Bulgaria May 2018, part 2

After a good breakfast and a local meander down the lane where I had Whinchat, Woodchat and Stonechat as well as the regular goodies, we packed some butties for lunch and headed for the Burgas wetlands. First port of call was just off the main road overlooking the shallow Burgas Lake that was covered in birds. Great rafts of Great White Pelicans with a few Dalmatians dotted in amongst them gorged themselves in one corner of the lake along with gulls and terns. Pygmy Cormorants were in amongst the Greater Cormorants and Great Crested Grebes fringed the lakeside. There were A few ducks, notably Garganey and Pochard and raptors overhead.
Great White Pelican

Dalmatian Pelican

Pygmy Cormorant

Flight of Great White Pelicans
After an hour or so, the Pelicans started to move off and so we did too to a lake on the south side of Burgas where we had great views of Squacco Heron and trip firsts such as Glossy Ibis, Gull-billed Tern and Great Reed Warbler.
At the salt pans back in Burgas there were lots of waders but all a little distant. Curlew Sandpipers and Little Stints made up the bulk of the migrants with Terns and Avocets abundant. A couple of Slender-billed Gulls were here too.
Then it was a little further north for lunch whilst enjoying reed-bed birds such as Penduline Tits though access to the main reed beds was not possible and it was very warm!
Cuckoo

Crested Lark
The afternoon was spent a the reservoir near Poroy where we enjoyed around 25 Whiskered Terns feeding along with Ruddy Sheduck, Wood Sandpipers, Black-winged Stilts, White-tailed Eagle and all three ‘regular’ woodpeckers in the nearby woodland.
Whiskered Tern

Whiskered Tern

Ruddy Shelduck
A final look at the marshes on the way back gave us a few more waders and a host of Little Gulls and then it was back to Burgas to our Hotel for the night. After dinner, we took a stroll round the block to hear, and eventually see, a Scop’s Owl.
We headed north on Thursday through the eastern Balkan Mountains with stops at several places en-route to Varna where we picked up Eastern Bonellli’s Warbler, Semi-collared Flycatcher, Barred Warbler, Wood Warbler, four Woodpeckers plus Wryneck as well as Hoopoes and Bee-eaters galore. The Flycatchers were around a nest-box scheme where around 40/200 boxes were occupied. We had excellent prolonged views of males singing (some trying to find a mate, others defending the territory they had).
Eastern Bonelli's Warbler

Cirl Bunting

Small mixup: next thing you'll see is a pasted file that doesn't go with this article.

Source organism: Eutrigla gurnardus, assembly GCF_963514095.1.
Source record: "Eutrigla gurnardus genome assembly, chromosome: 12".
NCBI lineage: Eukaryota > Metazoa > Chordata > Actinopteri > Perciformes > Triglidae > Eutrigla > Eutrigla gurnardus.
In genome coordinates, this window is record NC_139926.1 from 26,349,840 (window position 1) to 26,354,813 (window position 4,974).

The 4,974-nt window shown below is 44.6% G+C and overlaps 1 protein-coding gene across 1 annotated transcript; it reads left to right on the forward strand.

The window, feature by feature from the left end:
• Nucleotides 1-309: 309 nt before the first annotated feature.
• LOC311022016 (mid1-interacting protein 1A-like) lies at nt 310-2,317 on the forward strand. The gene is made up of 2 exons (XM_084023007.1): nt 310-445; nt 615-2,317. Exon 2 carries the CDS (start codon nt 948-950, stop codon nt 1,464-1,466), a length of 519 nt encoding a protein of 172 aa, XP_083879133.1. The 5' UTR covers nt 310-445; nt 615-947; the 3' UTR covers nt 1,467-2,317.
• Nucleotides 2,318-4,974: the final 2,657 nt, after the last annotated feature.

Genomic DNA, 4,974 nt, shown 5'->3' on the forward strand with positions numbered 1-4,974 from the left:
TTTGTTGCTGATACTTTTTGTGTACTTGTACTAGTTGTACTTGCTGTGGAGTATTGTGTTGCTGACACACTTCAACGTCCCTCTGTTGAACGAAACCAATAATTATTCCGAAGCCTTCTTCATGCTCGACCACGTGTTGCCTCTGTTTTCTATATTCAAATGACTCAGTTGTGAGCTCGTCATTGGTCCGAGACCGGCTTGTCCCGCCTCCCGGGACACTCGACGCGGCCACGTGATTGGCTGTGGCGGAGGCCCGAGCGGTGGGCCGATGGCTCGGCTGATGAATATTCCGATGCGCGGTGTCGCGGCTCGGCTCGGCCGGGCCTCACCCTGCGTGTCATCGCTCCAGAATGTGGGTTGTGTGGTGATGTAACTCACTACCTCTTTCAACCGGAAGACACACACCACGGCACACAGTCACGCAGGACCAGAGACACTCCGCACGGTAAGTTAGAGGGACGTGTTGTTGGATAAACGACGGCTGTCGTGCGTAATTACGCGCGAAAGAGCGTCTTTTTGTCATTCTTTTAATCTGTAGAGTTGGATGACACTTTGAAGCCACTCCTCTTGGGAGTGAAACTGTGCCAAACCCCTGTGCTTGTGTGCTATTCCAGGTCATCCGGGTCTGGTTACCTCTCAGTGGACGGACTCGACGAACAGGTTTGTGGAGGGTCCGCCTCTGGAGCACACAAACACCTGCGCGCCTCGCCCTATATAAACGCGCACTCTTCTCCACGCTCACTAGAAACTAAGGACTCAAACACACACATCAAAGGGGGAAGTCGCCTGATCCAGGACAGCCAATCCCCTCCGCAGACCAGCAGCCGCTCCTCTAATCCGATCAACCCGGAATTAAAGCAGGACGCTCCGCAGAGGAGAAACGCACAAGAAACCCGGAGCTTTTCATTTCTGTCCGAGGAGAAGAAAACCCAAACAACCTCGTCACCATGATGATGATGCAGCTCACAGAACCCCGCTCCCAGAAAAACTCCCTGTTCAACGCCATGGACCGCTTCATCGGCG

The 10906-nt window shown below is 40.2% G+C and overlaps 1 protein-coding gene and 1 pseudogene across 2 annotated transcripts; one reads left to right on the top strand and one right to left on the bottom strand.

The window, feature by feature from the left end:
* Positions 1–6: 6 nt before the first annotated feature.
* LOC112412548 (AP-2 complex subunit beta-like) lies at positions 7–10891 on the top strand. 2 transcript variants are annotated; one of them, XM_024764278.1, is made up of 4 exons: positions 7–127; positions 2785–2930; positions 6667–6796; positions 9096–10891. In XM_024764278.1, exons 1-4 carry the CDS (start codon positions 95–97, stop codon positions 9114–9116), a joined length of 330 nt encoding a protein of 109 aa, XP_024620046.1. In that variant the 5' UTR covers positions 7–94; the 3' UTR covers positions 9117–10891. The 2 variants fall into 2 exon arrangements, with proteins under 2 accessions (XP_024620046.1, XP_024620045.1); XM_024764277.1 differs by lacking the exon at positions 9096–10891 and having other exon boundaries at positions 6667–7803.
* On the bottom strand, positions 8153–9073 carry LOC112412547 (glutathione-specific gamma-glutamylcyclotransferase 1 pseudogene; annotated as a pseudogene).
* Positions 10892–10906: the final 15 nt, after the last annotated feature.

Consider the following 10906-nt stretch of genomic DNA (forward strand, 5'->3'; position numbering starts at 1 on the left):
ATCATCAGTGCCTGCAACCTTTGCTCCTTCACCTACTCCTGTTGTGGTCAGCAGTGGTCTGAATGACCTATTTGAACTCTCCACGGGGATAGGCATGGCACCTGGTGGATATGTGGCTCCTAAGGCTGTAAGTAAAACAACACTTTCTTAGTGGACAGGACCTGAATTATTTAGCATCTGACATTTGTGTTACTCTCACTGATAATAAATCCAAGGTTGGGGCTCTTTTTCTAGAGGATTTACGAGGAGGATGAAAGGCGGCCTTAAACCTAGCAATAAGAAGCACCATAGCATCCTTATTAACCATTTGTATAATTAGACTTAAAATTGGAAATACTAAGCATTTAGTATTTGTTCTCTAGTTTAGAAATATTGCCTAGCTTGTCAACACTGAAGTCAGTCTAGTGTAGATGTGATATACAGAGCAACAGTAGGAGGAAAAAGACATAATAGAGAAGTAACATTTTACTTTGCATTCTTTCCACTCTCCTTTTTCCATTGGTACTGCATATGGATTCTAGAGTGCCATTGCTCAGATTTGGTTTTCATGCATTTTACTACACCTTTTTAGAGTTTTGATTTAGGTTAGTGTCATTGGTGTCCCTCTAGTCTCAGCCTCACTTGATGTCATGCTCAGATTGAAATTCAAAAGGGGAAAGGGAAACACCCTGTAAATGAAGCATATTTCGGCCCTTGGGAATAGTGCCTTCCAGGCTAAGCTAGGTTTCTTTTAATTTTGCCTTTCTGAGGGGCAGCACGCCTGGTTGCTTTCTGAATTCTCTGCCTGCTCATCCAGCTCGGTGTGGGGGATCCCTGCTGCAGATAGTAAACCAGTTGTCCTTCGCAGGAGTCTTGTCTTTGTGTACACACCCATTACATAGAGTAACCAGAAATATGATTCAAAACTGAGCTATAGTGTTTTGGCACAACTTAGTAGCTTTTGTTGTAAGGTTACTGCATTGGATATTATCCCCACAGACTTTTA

Syrian Woodpecker

Semi-collared Flycatcher in habitat
After Ice-creams in Varna we headed for Cape Kaliakra to get some more special birds. The place was alive with Pied Wheatears and birds on the sea included the Mediterranean subspecies of Shag, around 700 Yelkouan Shearwaters, a few Black-necked Grebes and Black-throated Divers and an Arctic Skua chasing terns for good measure. We also got Alpine Swifts here.
Pied Wheatear
Our hotel for the night was just south of Lake Durankulak and so early the following morning we headed to the area passing innumerable Red-backed Shrikes on the way. There had been a thunderstorm overnight and suspected that this was a ‘fall’ of migrants. As we arrived, a White-tailed Eagle arose from its roost. The reed bed was alive with bird song - the loud grating song of Great Reed Warblers filled the air and soon the cacophony was joined by a reeling Savi’s Warbler. Ferruginous Ducks were in the pools and Lesser Grey Shrikes in the surrounding vegetation. The omnipresent Orioles gave us some splendid views before Mark found a pair of Paddyfield Warblers which we enjoyed. Montague’s and Marsh Harriers quartered the reedbeds.
Paddyfield Warbler
Great Reed Warbler
Red-backed Shrike
With all the target birds in the bag as it were, we headed back for breakfast and check-out before heading to Kavarna where we had great views of singing Marsh Warblers despite the nearby traffic and road-works.
Calandra Lark
Marsh Warbler
Then it was off to do some steppe birding - yet more Red-backed Shrikes - we estimated 2-300 along a 5km stretch of track - as well as our first Calandra and Short-toed Larks. Alpine Swifts buzzed overhead and we eventually found a Long-legged Buzzard with better views of a second bird later in the day. We even jammed in on a second male Levant Sparrowhawk as it was mobbed by corvids.
Finally, we finished off at a couple of Bee-eater colonies as a relaxing conclusion to our four days in Bulgaria before having our final dinner together and then getting dropped off at the airport.
All-in-all, a splendid trip with 166 species recorded and 12 new for myself. I’d heartily recommend Neophron Tours and Bulgaria as a destination for some great wildlife. And I’ve not even mentioned the flowers and Butterflies we saw!!!

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